Scientists sequence Nature's antibiotic factory
Streptomyces are almost ubiquitous in the soils and are responsible for its familiar 'earthy' smell. The genome data, collected by British scientists from the John Innes Centre and The Wellcome Trust Sanger Institute, is already being used in research that will help develop new types of antibiotics, anticancer agents and other beneficial chemicals.
"At over eight and a half million base pairs it has the largest completely sequenced bacterial genome to date and has a staggering 7825 genes - about half as many as a fruit fly. It is also, like the genomes of flies and humans, a linear DNA molecule, whereas most bacterial genomes are circular."
Dr Stephen Bentley, Project leader at the Wellcome Trust Sanger Institute
New types of antibiotic are urgently needed to help counter the growing threat from so-called 'superbugs', such as MRSA (methicillin-resistant Staphylococcus aureus), that are resistant to conventional treatments. Last month, heart surgery at the Edinburgh Royal Infirmary was suspended after 13 patients in the cardiac unit were found to have MRSA. In 1992, 3 percent of blood poisoning cases were caused by MRSA. By 1999 that proportion had risen to 37 percent and by 2000 nearly 50 percent of cases were caused by the bug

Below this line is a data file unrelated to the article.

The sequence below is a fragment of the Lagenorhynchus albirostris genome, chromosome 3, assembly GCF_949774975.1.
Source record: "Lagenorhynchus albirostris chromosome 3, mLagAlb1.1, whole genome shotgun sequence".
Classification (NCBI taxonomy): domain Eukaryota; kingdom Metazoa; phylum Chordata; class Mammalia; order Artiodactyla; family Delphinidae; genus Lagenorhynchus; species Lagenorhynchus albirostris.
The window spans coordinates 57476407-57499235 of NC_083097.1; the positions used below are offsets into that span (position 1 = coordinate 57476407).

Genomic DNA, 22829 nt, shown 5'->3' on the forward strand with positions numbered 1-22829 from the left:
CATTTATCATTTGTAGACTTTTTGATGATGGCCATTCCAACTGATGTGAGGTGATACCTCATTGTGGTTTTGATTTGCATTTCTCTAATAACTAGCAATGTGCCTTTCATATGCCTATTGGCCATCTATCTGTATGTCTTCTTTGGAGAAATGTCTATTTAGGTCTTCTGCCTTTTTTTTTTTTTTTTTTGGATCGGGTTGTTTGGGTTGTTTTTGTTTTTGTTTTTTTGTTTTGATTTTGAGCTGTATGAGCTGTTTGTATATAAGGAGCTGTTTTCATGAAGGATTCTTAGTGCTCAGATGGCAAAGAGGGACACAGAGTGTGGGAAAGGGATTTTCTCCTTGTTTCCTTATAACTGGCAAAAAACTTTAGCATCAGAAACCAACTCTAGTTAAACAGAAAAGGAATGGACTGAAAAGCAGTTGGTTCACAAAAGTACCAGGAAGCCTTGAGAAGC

"Remarkably, we are enormously dependent on this common soil bacterium - it produces more than two-thirds of the antibiotics we use today to fight infection, as well as other valuable medical chemicals such as anti-cancer agents. Analysis of the genome has brought valuable new information in the quest to make new antibiotics as well as bringing new insights into the evolution of bacterial chromosomes."
Dr Stephen Bentley
Streptomyces are harmless cousins of the bacteria that cause tuberculosis, leprosy and diphtheria. With the new sequence, many common features of all four genomes have been revealed and there is a real hope that studying these features in Streptomyces will provide new insights into these infamous diseases.
With 7,825 genes, Streptomyces coelicolor is the largest bacterial genome to be sequenced. The project began in 1997, cost £2 million and was funded by the Biotechnology and Biological Sciences Research Council and The Wellcome Trust.